Maintain Privacy

Court records are public, and it’s not uncommon for the process of probate to uncover debts, unpaid balances, sums due to specific individuals, and other details that individuals may wish to keep private. Noting this, if an estate goes through probate, anyone can look up these records and gain access to the information that the grantor and any beneficiaries might prefer to keep private. A living (aka revocable) trust makes it simpler to maintain your privacy by bypassing probate entirely.

Provides Flexibility

It’s not uncommon during the course of an individual’s lifetime for financial or personal situations to change. Bearing this in mind, it’s also relatively common for grantors to wish to change the terms of the trust and retake control over donated assets a process which can be readily facilitated under a living trust. Put simply, you can change the assets contained within a living trust or even the beneficiaries of the trust whenever you desire to do so during your lifetime.

Provides For Minors Or Dependents With Issues Of Concern

Grantors also enjoy the option to tailor the terms of a revocable trust to make sure that loved ones are provided for. For instance, many grantors may have concerns about adult children that are not adept at managing money or may suffer from addiction or chronic illness. A grantor wishing to place conditions on the use or sale of assets contained within the trust can do so as needed. However, a grantor with minor children or a dependent with a disability must also create a will to appoint a guardian (someone who will look out for these dependents) for their minor children.

Provides For Management of Assets In Case Of Grantor’s Disability

Having a trustee in place to handle assets also provides the grantor with a layer of protection should they become disabled and unable to handle their own affairs (and the affairs of the trust). If you’re currently well and able but concerned about the future effects of age or declining health, you can also name yourself a trustee, while also specifying the name of a co-trustee or successor trustee in the trust document. Doing so allows you to serve as the trustee for the living trust for as long as you are able and then pass over management of the trust to the successor trustee as situations dictate.

What Does A Living Trust Not Do?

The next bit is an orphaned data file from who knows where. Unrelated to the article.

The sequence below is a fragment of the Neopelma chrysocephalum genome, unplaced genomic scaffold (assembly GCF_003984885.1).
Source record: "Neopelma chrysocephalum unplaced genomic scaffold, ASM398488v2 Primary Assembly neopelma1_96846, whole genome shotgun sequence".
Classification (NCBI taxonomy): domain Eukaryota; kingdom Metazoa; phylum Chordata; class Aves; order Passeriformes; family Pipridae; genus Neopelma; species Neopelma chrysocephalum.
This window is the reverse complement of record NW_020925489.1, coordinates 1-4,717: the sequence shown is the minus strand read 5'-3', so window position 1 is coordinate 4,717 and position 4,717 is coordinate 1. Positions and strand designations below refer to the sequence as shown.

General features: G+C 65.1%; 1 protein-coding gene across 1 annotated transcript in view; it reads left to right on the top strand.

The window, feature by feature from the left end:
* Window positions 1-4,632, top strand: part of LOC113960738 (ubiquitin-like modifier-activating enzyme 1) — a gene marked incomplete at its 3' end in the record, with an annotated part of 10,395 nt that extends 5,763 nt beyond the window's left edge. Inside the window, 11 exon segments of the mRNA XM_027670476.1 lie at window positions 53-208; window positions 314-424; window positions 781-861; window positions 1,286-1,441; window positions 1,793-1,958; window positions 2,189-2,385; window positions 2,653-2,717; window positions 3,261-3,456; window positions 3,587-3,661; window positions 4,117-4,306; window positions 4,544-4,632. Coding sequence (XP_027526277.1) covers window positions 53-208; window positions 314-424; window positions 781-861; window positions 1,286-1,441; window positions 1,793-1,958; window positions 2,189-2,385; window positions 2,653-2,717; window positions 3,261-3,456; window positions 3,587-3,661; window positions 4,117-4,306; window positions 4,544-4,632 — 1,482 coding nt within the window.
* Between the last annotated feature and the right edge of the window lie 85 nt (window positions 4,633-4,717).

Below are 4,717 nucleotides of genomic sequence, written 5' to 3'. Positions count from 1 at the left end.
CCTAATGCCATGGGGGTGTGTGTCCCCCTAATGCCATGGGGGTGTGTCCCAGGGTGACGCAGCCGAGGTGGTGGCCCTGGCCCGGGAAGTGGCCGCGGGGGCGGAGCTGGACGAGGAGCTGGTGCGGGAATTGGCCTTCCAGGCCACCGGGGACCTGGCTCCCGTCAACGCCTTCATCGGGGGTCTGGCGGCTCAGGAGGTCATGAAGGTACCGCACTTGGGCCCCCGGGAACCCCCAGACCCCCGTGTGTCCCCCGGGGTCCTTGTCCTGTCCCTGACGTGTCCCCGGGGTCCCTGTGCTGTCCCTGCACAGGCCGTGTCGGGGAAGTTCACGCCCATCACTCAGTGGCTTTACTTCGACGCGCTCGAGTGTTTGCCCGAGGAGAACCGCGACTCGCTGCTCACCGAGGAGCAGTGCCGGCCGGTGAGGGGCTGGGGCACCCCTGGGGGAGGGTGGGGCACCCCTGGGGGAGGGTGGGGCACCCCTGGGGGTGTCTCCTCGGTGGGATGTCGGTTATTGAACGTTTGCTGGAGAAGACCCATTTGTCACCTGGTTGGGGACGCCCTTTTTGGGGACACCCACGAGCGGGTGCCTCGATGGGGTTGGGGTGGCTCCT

Of course, as with all legal decisions, there are upsides and downsides to be considered, and limitations to what a living trust can accomplish. Before deciding on the best course of action to achieve your goals, and establishing a revocable trust, you’ll wish to consult with an attorney who specializes in elder law.

Protect Assets From Nursing Home Costs

A revocable trust does not protect assets from being applied to offset nursing home costs when a grantor is applying for Medicaid reimbursement. You’ll wish to consider these potential costs as you age and living conditions shift and be sure to factor them into your financial calculations as you set about planning an estate strategy.

Avoid Estate Taxes

Hoping to save a little money on estate taxes? Unfortunately, it’s a no-go according to the Internal Revenue Service (IRS). So long as a grantor retains control of their assets, these assets will be considered part of their estate upon the grantor’s death.

Help You Save On Legal Costs In The Immediate

You will need to hire an estate attorney to put together the paperwork that’s necessary to help you setup a living trust and then transfer assets into it. Although a worthwhile investment from a long-term perspective, doing so will present you with added expense upfront.

Get you off the Hook on Making Hard Decisions

You’ll still have to discuss and decide which beneficiaries will receive which real estate properties and other assets seldom an enjoyable or comfortable topic. Likewise, you’ll also have to spend time putting together paperwork and documenting assets in detail.

Special Types of Trusts

Beyond those two broad categories, there are a number of different specialty trusts you can incorporate into your estate plan. The type of trust that’s appropriate depends largely on what you need the trust to do.

Marital Trusts (“A” Trust)